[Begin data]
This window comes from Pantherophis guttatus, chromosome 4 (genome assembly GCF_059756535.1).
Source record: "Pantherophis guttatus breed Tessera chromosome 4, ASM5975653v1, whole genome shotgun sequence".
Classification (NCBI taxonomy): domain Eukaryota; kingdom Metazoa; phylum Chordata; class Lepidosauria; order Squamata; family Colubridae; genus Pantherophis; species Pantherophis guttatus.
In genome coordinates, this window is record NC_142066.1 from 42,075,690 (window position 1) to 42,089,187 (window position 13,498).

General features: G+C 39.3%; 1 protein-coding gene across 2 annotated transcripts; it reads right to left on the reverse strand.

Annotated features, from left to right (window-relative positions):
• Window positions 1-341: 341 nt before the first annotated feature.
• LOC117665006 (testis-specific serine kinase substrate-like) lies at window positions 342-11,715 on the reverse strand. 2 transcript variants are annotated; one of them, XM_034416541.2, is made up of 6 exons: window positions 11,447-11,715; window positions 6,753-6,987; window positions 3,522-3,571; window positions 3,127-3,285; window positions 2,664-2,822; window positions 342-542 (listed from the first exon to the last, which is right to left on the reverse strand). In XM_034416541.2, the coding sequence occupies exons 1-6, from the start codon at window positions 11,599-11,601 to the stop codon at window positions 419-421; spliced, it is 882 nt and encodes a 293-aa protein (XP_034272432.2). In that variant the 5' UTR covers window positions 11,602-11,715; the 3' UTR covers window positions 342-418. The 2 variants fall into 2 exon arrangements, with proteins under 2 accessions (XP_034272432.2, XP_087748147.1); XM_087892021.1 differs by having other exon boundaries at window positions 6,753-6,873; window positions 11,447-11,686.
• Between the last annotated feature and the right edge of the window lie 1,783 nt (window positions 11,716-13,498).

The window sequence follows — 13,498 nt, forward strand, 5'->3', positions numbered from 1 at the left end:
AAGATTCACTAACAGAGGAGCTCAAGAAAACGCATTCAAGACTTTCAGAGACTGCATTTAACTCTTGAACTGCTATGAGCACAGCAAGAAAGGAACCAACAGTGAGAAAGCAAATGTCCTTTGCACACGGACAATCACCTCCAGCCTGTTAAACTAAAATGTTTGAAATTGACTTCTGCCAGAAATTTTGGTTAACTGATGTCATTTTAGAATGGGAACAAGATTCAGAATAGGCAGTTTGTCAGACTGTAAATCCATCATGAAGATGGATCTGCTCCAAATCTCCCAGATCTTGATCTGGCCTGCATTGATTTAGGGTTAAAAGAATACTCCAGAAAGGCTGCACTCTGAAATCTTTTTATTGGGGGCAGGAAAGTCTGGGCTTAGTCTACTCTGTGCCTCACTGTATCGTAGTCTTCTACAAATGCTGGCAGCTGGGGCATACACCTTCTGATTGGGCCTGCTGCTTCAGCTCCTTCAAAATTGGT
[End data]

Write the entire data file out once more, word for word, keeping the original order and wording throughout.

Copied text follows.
This window comes from Pantherophis guttatus, chromosome 4 (genome assembly GCF_059756535.1).
Source record: "Pantherophis guttatus breed Tessera chromosome 4, ASM5975653v1, whole genome shotgun sequence".
Classification (NCBI taxonomy): domain Eukaryota; kingdom Metazoa; phylum Chordata; class Lepidosauria; order Squamata; family Colubridae; genus Pantherophis; species Pantherophis guttatus.
In genome coordinates, this window is record NC_142066.1 from 42,075,690 (window position 1) to 42,089,187 (window position 13,498).

General features: G+C 39.3%; 1 protein-coding gene across 2 annotated transcripts; it reads right to left on the reverse strand.

Annotated features, from left to right (window-relative positions):
• Window positions 1-341: 341 nt before the first annotated feature.
• LOC117665006 (testis-specific serine kinase substrate-like) lies at window positions 342-11,715 on the reverse strand. 2 transcript variants are annotated; one of them, XM_034416541.2, is made up of 6 exons: window positions 11,447-11,715; window positions 6,753-6,987; window positions 3,522-3,571; window positions 3,127-3,285; window positions 2,664-2,822; window positions 342-542 (listed from the first exon to the last, which is right to left on the reverse strand). In XM_034416541.2, the coding sequence occupies exons 1-6, from the start codon at window positions 11,599-11,601 to the stop codon at window positions 419-421; spliced, it is 882 nt and encodes a 293-aa protein (XP_034272432.2). In that variant the 5' UTR covers window positions 11,602-11,715; the 3' UTR covers window positions 342-418. The 2 variants fall into 2 exon arrangements, with proteins under 2 accessions (XP_034272432.2, XP_087748147.1); XM_087892021.1 differs by having other exon boundaries at window positions 6,753-6,873; window positions 11,447-11,686.
• Between the last annotated feature and the right edge of the window lie 1,783 nt (window positions 11,716-13,498).

The window sequence follows — 13,498 nt, forward strand, 5'->3', positions numbered from 1 at the left end:
AAGATTCACTAACAGAGGAGCTCAAGAAAACGCATTCAAGACTTTCAGAGACTGCATTTAACTCTTGAACTGCTATGAGCACAGCAAGAAAGGAACCAACAGTGAGAAAGCAAATGTCCTTTGCACACGGACAATCACCTCCAGCCTGTTAAACTAAAATGTTTGAAATTGACTTCTGCCAGAAATTTTGGTTAACTGATGTCATTTTAGAATGGGAACAAGATTCAGAATAGGCAGTTTGTCAGACTGTAAATCCATCATGAAGATGGATCTGCTCCAAATCTCCCAGATCTTGATCTGGCCTGCATTGATTTAGGGTTAAAAGAATACTCCAGAAAGGCTGCACTCTGAAATCTTTTTATTGGGGGCAGGAAAGTCTGGGCTTAGTCTACTCTGTGCCTCACTGTATCGTAGTCTTCTACAAATGCTGGCAGCTGGGGCATACACCTTCTGATTGGGCCTGCTGCTTCAGCTCCTTCAAAATTGGT